Matching ‘skill to skill’ - behind IPL’s talent hunt

Former IPL scout Monty Desai recounts his experience of unearthing stars from obscurity.

Senior players like Shane Warne (right) were ready to take ‘risks’ in inducting an unheralded player like Kamran Khan (left) ahead of an experienced bowler.   -  AFP

Afghanistan batting coach Monty Desai has, for a long time, shuttled between Indian grounds, hunting for exciting names from the sidelines of domestic matches.

Desai, who was one of the main talent scouts for Rajasthan Royals till 2015, is 'proud' to be part of the team that identified the then little-known names Pravin Tambe, Dinesh Salunkhe and Sanju Samson.

Revisiting his scouting experience, Desai told Sportstar, "We (Royals) began with the catchment areas of Rajasthan, Gujarat and Maharashtra. After 2008, we conducted trial camps in October - December because back in the day, the domestic players weren't part of the auction."

Asked how the team prepared a rough-and-ready list of players, he explained, "In these camps, we tried to match skill to skill. So for example, if a batter was able to play big shots against one particular bowler in one particular situation, then we pit him against a different set (bowlers) to try and see if he could replicate his performance. If we found anyone interesting, he was then sent to the development camp."

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Sharing an anecdote on a then unheralded Indian talent, he noted, "We came across one Maharashtra all-rounder who was a brilliant fielder; the thought process was he could save 10 runs on the field. Then we wanted to see if he could clear the ground with the bat, which he did. So, the team started banking on him as a finisher but over a period of time, it didn't reap dividends. But these things happen."

'Willing to take the risk'

And to what extent did Warne and later Dravid - when he became the Royals' captain (2012) - engage in this process?

"They had the final say on which players to pick," Desai said before adding, "The fact that an unknown commodity like Kamran Khan was picked ahead of an experienced bowler goes to show that they were willing to take the risk in terms of team composition."

Pravin Tambe was picked up by Rajasthan Royals after he impressed during a local T20 match. Photo: PTI


Left-arm seamer Khan, son of a woodcutter from Azamgarh in Uttar Pradesh (UP), was picked out of obscurity in the second season of the IPL. "It was at a talent scouting camp that some locals forced us to take a look at him. The manner in which he was able to flummox some established guys impressed me and former Director of Coaching - Darren Berry (former Australian 'keeper) and incumbent director Zubin (Bharucha) instantly," Desai said.

He added, "That was the case with leg-spinner Pravin Tambe, too. We wanted to sign an established player who was snapped up by another team at the last minute, leaving us gasping for options.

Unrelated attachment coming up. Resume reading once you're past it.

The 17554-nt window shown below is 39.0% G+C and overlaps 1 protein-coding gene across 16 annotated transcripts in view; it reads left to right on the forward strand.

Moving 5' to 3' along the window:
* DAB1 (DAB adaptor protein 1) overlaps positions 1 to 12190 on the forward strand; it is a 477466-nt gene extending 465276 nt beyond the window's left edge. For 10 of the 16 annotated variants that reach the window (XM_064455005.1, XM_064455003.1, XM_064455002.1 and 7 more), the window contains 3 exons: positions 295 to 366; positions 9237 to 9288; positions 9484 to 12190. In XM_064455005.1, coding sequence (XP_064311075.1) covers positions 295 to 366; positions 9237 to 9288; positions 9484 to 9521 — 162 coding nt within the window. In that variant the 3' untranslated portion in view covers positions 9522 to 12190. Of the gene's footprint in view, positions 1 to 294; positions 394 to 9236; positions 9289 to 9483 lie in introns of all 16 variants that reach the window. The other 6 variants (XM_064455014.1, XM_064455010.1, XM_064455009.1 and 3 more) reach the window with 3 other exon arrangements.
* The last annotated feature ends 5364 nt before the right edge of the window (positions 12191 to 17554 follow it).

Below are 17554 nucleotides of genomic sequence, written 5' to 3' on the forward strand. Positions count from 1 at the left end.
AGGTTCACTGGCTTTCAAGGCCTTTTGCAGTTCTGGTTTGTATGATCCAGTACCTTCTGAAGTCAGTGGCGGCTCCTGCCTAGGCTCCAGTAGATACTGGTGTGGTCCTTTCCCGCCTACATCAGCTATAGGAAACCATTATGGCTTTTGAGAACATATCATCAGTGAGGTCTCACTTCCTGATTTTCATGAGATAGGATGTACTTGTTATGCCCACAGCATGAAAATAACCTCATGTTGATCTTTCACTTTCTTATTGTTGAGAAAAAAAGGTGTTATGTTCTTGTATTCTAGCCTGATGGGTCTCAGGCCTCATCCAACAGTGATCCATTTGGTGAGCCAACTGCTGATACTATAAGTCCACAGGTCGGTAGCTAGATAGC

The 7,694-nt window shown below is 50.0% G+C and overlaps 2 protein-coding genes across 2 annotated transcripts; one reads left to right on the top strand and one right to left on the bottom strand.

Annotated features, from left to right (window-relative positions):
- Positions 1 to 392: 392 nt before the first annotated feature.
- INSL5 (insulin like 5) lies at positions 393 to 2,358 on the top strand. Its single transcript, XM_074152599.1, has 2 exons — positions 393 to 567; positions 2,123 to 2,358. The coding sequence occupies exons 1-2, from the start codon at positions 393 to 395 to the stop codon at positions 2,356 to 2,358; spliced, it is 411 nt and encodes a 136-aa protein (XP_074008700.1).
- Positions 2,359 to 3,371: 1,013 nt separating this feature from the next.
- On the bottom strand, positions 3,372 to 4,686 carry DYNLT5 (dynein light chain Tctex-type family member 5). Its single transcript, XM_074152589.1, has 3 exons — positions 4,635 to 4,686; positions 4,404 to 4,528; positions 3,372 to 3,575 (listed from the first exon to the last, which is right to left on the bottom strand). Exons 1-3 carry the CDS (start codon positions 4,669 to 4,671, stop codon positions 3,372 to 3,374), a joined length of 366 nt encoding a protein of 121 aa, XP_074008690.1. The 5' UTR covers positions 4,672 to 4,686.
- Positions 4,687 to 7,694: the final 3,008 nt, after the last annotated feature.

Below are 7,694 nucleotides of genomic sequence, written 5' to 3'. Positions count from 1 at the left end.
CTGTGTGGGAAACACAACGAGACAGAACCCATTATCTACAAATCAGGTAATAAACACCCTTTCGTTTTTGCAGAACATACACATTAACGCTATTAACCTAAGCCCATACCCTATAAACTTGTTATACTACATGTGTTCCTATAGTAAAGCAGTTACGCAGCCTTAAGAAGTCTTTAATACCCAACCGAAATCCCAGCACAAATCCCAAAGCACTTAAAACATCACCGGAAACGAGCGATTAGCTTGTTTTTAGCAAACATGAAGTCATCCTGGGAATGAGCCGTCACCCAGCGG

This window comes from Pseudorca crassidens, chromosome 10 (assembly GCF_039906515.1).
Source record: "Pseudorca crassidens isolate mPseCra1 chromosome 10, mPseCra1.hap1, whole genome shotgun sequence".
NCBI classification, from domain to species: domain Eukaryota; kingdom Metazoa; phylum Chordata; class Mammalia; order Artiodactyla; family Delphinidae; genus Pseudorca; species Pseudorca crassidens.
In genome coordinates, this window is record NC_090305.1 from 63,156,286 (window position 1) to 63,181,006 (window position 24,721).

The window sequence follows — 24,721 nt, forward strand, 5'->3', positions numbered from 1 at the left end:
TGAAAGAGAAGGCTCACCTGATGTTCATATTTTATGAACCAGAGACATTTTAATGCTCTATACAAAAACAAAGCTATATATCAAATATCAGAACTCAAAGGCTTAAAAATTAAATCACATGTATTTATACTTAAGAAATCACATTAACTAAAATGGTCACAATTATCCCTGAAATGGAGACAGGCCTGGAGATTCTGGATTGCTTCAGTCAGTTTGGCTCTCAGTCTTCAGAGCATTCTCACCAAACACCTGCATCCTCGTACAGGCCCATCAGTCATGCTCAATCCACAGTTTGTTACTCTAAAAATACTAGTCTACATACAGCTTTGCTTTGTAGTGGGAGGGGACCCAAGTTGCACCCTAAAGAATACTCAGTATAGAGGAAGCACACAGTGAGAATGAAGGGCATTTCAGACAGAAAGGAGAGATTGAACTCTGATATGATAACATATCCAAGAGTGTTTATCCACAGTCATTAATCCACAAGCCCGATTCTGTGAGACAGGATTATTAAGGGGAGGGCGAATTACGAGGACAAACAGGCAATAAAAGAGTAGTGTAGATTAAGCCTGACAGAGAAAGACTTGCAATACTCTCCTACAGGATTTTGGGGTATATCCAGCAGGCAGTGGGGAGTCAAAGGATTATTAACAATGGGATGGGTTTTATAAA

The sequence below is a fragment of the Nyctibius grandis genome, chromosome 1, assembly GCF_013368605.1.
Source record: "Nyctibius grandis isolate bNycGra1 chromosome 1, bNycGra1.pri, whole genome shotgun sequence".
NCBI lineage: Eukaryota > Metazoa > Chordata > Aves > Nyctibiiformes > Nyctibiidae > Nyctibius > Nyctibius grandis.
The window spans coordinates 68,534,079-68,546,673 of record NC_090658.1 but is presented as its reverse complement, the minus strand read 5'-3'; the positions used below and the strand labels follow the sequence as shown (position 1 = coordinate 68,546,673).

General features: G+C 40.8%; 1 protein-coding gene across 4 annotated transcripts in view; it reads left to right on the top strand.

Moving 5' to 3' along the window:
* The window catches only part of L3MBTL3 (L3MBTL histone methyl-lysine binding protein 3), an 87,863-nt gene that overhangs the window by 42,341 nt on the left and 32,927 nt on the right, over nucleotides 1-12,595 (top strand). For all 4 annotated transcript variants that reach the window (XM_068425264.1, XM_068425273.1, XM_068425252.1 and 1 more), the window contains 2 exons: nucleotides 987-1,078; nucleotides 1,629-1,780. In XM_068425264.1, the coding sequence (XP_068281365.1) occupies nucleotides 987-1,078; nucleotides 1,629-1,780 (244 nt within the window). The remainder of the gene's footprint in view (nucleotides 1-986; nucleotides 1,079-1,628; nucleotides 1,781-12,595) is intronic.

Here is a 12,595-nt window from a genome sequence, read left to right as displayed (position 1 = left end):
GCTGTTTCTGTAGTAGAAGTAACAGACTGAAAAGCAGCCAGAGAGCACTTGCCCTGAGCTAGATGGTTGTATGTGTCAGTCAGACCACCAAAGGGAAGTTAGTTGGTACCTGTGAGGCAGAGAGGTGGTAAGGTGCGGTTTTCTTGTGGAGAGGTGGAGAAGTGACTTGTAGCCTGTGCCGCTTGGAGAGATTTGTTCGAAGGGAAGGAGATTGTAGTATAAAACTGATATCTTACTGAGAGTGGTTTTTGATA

"In those days, we used to follow tournaments like J. P. Atrey, Buchi Babu etc. And it was in one such league - a D. Y. Patil T20 match - that I watched Pravin bowl - he gave the ball a lot of drift in the air and produced a probing line and length.

"I sent a quick message to Dravid, who saw him in match scenarios by standing behind the 'keeper.  We signed him immediately after that for a very reasonable cost."

A hungry crowd

Desai, who also served as batting consultant to Nepal U-19 team last year, sang praises of the South Asian nation after it beat Canada by one wicket to sail into the World Cup Qualifier in Zimbabwe.

"It's a very hungry crowd," he said before recounting, "Actually, Shakti Gauchan was the first guy to be invited to the Royals in 2012. The whole Nepal team was [very] excited about it. His bowling numbers in the Twenty20 qualifiers in Dubai that year were exceptional."

Desai likened 16-year-old Sandeep Lamichhane, who became the first Nepal player to be signed by an IPL team (Delhi), to Afghanistan leg-spinner Rashid Khan. "He's very close to what Rashid provides - maybe not as complete a bowler as him - but he can surprise you.

"He was noticed when Pubudu Dassanayake (current head-coach of the U. S. A. cricket team) made an effort to visit a lot of these domestic leagues. He was recommended by one of the local coaches."

Between 2011 and 2016, under Dassanayake's watch, Nepal moved from Division Four of the World Cricket League into Division One, the WCL Championship, and to its first major ICC tournament, the 2014 World T20.

Desai further added, "What happens in these nations is that the mentor or the head-coach will travel, pick players and bring them together. Also, a professional set-up requires money, so it all boils down to the finances of the board."

Hailing from the hilly terrains of Nepal, Desai feels, adds to the inbuilt endurance of the players. "There's that raw strength in them," he said.

"The U-19 squad produced a couple of names who're now part of the senior team. A guy like Rohith Paudel is making a lot of difference by scoring runs in crunch situations. They've also come up with their own domestic league - The Everest Premier League - just to unearth more talent."

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